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From Niclas Hedhman <nic...@hedhman.org>
Subject Aggregates and AggregateRoots
Date Thu, 28 Apr 2016 15:01:38 GMT
Gang,

since we are on the topic of persistence, I have some thoughts that I would
like to share.

I think code is the best way to show, and as usual we start with a usecase.

So, let's say I want to create the classic Order example with OrderItem
entities (orders can be massively big doh!!! (should really just use values
as items)). Any way, so I have the OrderItem

public interface OrderItem extends EntityComposite
{
    Property<Integer> quantity();
    Association<Product> product();
    Property<BigDecimal> pricePerItem();
    Property<BigDecimal> discount();
}

The we have the Order itself...

public interface Order extends EntityComposite
{
    Customer customer();
    BigDecimal totalSum();
    void addItem( Product p, int quantity, BigDecimal price, BigDecimal
discount );
    void removeItem( Product p, int quantity );
    Iterable<OrderItem> items();

    interface State
    {
        Association<Customer> customer();

        Property<ShippingAddress> shippingAddress();

        @Aggregated
        ManyAssociation<OrderItem> items();

        Property<Boolean> onCredit();
    }

}

Let's say that we just want to make sure an order doesn't exceed the credit
limit of the customer.

For sake of simplicity in this discussion, the current outstanding credit
is stored in the Customer itself and a simple exposed method for the
validation.

public interface Customer
{
      :
    boolean hasCreditFor( BigDecimal additional );
      :
}

We already have a validation mechanism called Constraints, but they work on
input arguments to methods. We need something similar, but work on the
entire Composite,

public class CreditLimitConstraint
    implements AggregateConstraint<Order>
{
    public boolean isValid( Order order )
    {
        if( ! order.onCredit().get() )
            return true;
        return order.customer().hasCreditFor( order.totalSum() );
    }
}

And we could annotate with a Constraint-like annotation,

@AggregateConstraints( CreditLimitConstraint.class )
public interface Order extends EntityComposite
{}

But this doesn't solve the problem. We could have code that queries for the
OrderItem instances and manipulates them directly. That is against the
principle of Aggregates. Or we could hand over a reference of an OrderItem
to another composite which use it to direct access to the aggregated
entity. Also not cool.

So, what we need is that EntityReference of an aggregated Entity to be
invalid if it is not accessed from the AggregateRoot instance.

How can we do that, in relatively simple terms?

Well, one option could be to create a new composite meta type;

public interface Aggregate extends EntityComposite, UnitOfWorkFactory{}

And its implementation of UnitOfWorkFactory has two purposes;
  1. Only work for types that exists as @Aggregated Associations within the
same subtype.
   2. Manage the EntityReferences to be Aggregate "relative".

The second of those is a bit tricky, but effectively needs to provide a UoW
implementation that leverage the EntityReference of the owning Aggregate.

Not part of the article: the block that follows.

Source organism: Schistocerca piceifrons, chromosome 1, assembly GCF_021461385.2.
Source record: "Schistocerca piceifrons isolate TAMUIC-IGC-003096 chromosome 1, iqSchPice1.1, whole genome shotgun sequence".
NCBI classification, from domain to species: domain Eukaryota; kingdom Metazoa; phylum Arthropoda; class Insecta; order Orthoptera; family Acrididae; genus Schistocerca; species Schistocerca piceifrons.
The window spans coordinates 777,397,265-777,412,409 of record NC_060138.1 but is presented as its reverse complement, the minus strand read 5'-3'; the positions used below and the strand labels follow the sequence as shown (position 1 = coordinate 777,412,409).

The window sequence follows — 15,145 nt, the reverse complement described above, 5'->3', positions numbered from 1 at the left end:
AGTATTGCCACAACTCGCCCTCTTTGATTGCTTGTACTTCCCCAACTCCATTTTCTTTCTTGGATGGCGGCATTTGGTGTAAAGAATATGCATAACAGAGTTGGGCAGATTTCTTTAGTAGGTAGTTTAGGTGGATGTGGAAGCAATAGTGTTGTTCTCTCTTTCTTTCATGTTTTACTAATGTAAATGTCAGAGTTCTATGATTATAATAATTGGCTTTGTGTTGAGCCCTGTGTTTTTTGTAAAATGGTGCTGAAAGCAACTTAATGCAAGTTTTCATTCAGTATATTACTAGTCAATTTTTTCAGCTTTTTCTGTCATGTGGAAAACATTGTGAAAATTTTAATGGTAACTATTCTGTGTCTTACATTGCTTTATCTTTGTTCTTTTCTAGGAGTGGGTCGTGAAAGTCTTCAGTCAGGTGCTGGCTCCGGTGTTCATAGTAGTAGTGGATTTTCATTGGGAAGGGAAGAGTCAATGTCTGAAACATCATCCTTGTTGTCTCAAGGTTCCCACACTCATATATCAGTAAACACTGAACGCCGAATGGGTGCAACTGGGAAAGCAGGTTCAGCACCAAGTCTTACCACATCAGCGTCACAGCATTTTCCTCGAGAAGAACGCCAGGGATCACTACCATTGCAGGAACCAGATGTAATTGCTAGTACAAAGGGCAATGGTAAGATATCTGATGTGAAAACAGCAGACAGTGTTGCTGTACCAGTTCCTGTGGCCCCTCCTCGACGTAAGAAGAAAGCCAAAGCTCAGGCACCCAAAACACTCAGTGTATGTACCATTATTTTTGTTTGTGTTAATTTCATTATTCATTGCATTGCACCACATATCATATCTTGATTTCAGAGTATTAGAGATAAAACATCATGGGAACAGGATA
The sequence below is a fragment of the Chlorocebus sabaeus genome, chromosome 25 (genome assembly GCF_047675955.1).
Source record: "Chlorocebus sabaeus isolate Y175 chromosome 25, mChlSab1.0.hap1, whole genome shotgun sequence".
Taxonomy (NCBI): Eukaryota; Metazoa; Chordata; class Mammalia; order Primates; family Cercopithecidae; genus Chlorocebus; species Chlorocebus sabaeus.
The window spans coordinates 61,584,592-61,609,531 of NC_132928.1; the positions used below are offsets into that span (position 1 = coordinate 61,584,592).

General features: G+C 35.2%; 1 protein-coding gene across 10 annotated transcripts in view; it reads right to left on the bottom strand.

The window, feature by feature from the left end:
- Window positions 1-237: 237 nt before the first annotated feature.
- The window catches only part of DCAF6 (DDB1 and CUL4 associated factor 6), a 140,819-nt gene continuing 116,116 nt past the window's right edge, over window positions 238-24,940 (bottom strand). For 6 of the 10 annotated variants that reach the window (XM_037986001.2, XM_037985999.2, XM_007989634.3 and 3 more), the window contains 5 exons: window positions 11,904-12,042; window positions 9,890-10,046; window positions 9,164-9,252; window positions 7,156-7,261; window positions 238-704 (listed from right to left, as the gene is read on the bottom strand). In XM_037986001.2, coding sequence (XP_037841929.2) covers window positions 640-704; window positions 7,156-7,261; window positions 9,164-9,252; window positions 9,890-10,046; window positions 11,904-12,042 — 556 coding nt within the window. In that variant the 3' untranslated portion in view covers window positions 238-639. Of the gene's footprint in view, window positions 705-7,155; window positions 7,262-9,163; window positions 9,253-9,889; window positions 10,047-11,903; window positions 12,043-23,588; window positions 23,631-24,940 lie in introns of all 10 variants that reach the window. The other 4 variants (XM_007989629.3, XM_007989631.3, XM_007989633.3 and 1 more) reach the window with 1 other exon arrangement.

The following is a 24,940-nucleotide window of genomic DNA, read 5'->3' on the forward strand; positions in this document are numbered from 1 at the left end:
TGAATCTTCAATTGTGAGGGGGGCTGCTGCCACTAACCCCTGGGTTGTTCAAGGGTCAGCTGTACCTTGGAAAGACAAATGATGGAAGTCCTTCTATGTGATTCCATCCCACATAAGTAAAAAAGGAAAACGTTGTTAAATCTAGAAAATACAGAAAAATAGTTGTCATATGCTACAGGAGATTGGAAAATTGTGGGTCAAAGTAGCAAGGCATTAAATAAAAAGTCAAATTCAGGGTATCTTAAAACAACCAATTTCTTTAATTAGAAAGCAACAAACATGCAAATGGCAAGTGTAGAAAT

Doable, but tricky.


But hold on a second; If the Aggregate is a UnitOfWorkFactory and possibly
handles its own UnitOfWork, how does this fit with DDD on one hand and with
the current UoW system on the other hand??

Well, with DDD it is a perfect match. The Aggregate is a transactional
boundary. So it seems to suggest a good fit. Cool.
But, does DDD really tackle this, since you can't get the UnitOfWorkFactory
of the Aggregate without first having a UnitOfWork to retrieve it with.
This seems to suggest that DDD doesn't have it correct, or has made a
simplification that is somewhat unfortunate.

Could it be that there is actually a difference between the Aggregate being
a non-Entity composite and the AggregateRoot that is an entity and part of
the Aggregate??

Perhaps...

public interface Order extends EntityComposite {}  // back to normal entity

@AggregateConstraint( CreditLimitConstraint.class )
public interface OrderAggregate extends Aggregate<Order> {}

meaning

public interface Aggregate<T extends EntityComposite> extends
UnitOfWorkFactory, Composite
{
    T root();
}

(I have place EntityComposite supertypes everywhere, but that is for
clarity. Since we don't require that anymore, they shouldn't be there)

So, then how would this be used??

Aggregate<Order> aggregate = module.newAggregate( Order.class, identity );

the newAggregate method, would do
   a. create Aggregate composite,
   b. create a new unit of work
   c. read the entity from the store and populate root()
   d. if entity doesn't exists, create a entity builder internally and use
when populating state,
   e. keep the UoW open,

Since it should handle both existing and new aggregates uniformly, I think
a

    boolean isCreating();   // or similar

method should also exist on the Aggregate type.


To me, this feels a lot better. The DDD "rules" and "intents" are still in
effect and can be enforced, and we can manage to implement it in Zest, if
we choose to do so.

I am really keen on hearing thoughts on this topic.

Cheers
-- 
Niclas Hedhman, Software Developer
http://zest.apache.org - New Energy for Java

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